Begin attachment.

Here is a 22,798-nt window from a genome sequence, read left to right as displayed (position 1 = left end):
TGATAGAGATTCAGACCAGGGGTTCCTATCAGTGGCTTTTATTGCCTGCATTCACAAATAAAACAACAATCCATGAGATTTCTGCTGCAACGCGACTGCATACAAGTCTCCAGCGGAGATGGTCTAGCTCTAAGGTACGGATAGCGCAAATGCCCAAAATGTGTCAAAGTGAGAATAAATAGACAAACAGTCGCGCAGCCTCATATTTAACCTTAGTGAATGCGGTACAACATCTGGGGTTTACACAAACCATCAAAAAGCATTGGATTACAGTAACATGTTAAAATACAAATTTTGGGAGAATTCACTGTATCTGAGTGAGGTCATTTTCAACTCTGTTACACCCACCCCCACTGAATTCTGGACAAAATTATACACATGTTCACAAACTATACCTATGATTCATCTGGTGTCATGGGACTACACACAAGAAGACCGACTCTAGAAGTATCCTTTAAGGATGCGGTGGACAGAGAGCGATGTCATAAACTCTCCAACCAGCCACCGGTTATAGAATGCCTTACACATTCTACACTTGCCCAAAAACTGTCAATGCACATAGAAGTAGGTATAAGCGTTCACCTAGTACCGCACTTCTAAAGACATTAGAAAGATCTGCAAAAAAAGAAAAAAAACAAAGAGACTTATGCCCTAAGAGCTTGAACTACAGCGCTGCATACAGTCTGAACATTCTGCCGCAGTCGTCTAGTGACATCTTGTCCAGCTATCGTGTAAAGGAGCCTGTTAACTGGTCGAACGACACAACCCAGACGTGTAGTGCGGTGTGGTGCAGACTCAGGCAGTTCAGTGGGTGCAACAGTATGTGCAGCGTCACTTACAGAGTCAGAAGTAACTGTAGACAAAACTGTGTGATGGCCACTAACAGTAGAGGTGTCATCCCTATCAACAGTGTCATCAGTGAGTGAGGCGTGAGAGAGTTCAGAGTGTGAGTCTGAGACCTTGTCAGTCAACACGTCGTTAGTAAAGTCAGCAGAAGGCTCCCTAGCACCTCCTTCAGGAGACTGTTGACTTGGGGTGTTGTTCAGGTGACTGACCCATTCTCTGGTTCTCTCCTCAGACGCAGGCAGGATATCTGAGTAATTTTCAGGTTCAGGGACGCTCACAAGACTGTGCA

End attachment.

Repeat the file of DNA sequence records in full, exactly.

Here is a 22,798-nt window from a genome sequence, read left to right as displayed (position 1 = left end):
TGATAGAGATTCAGACCAGGGGTTCCTATCAGTGGCTTTTATTGCCTGCATTCACAAATAAAACAACAATCCATGAGATTTCTGCTGCAACGCGACTGCATACAAGTCTCCAGCGGAGATGGTCTAGCTCTAAGGTACGGATAGCGCAAATGCCCAAAATGTGTCAAAGTGAGAATAAATAGACAAACAGTCGCGCAGCCTCATATTTAACCTTAGTGAATGCGGTACAACATCTGGGGTTTACACAAACCATCAAAAAGCATTGGATTACAGTAACATGTTAAAATACAAATTTTGGGAGAATTCACTGTATCTGAGTGAGGTCATTTTCAACTCTGTTACACCCACCCCCACTGAATTCTGGACAAAATTATACACATGTTCACAAACTATACCTATGATTCATCTGGTGTCATGGGACTACACACAAGAAGACCGACTCTAGAAGTATCCTTTAAGGATGCGGTGGACAGAGAGCGATGTCATAAACTCTCCAACCAGCCACCGGTTATAGAATGCCTTACACATTCTACACTTGCCCAAAAACTGTCAATGCACATAGAAGTAGGTATAAGCGTTCACCTAGTACCGCACTTCTAAAGACATTAGAAAGATCTGCAAAAAAAGAAAAAAAACAAAGAGACTTATGCCCTAAGAGCTTGAACTACAGCGCTGCATACAGTCTGAACATTCTGCCGCAGTCGTCTAGTGACATCTTGTCCAGCTATCGTGTAAAGGAGCCTGTTAACTGGTCGAACGACACAACCCAGACGTGTAGTGCGGTGTGGTGCAGACTCAGGCAGTTCAGTGGGTGCAACAGTATGTGCAGCGTCACTTACAGAGTCAGAAGTAACTGTAGACAAAACTGTGTGATGGCCACTAACAGTAGAGGTGTCATCCCTATCAACAGTGTCATCAGTGAGTGAGGCGTGAGAGAGTTCAGAGTGTGAGTCTGAGACCTTGTCAGTCAACACGTCGTTAGTAAAGTCAGCAGAAGGCTCCCTAGCACCTCCTTCAGGAGACTGTTGACTTGGGGTGTTGTTCAGGTGACTGACCCATTCTCTGGTTCTCTCCTCAGACGCAGGCAGGATATCTGAGTAATTTTCAGGTTCAGGGACGCTCACAAGACTGTGCA